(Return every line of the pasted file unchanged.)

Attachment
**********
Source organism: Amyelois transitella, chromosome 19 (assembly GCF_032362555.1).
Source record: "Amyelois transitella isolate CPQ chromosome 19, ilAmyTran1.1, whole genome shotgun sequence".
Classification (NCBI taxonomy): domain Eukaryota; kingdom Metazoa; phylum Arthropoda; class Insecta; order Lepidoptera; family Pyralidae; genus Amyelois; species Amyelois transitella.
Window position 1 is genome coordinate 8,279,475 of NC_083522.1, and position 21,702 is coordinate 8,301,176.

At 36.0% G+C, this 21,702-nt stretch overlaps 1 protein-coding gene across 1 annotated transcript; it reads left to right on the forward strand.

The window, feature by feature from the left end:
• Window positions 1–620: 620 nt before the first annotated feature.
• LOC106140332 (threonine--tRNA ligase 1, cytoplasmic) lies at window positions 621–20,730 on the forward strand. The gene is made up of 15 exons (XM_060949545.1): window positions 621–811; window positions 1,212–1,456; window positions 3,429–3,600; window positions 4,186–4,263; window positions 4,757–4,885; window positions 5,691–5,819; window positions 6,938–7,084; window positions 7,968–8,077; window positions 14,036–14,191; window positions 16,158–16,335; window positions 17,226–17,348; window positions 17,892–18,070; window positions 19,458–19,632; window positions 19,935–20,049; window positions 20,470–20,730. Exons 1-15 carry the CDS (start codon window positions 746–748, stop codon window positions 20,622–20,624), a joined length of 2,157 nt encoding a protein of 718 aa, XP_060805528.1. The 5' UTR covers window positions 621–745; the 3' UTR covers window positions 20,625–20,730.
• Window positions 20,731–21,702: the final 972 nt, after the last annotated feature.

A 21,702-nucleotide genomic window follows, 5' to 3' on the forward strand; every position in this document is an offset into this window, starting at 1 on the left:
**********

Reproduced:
Source organism: Amyelois transitella, chromosome 19 (assembly GCF_032362555.1).
Source record: "Amyelois transitella isolate CPQ chromosome 19, ilAmyTran1.1, whole genome shotgun sequence".
Classification (NCBI taxonomy): domain Eukaryota; kingdom Metazoa; phylum Arthropoda; class Insecta; order Lepidoptera; family Pyralidae; genus Amyelois; species Amyelois transitella.
Window position 1 is genome coordinate 8,279,475 of NC_083522.1, and position 21,702 is coordinate 8,301,176.

At 36.0% G+C, this 21,702-nt stretch overlaps 1 protein-coding gene across 1 annotated transcript; it reads left to right on the forward strand.

The window, feature by feature from the left end:
• Window positions 1–620: 620 nt before the first annotated feature.
• LOC106140332 (threonine--tRNA ligase 1, cytoplasmic) lies at window positions 621–20,730 on the forward strand. The gene is made up of 15 exons (XM_060949545.1): window positions 621–811; window positions 1,212–1,456; window positions 3,429–3,600; window positions 4,186–4,263; window positions 4,757–4,885; window positions 5,691–5,819; window positions 6,938–7,084; window positions 7,968–8,077; window positions 14,036–14,191; window positions 16,158–16,335; window positions 17,226–17,348; window positions 17,892–18,070; window positions 19,458–19,632; window positions 19,935–20,049; window positions 20,470–20,730. Exons 1-15 carry the CDS (start codon window positions 746–748, stop codon window positions 20,622–20,624), a joined length of 2,157 nt encoding a protein of 718 aa, XP_060805528.1. The 5' UTR covers window positions 621–745; the 3' UTR covers window positions 20,625–20,730.
• Window positions 20,731–21,702: the final 972 nt, after the last annotated feature.

A 21,702-nucleotide genomic window follows, 5' to 3' on the forward strand; every position in this document is an offset into this window, starting at 1 on the left: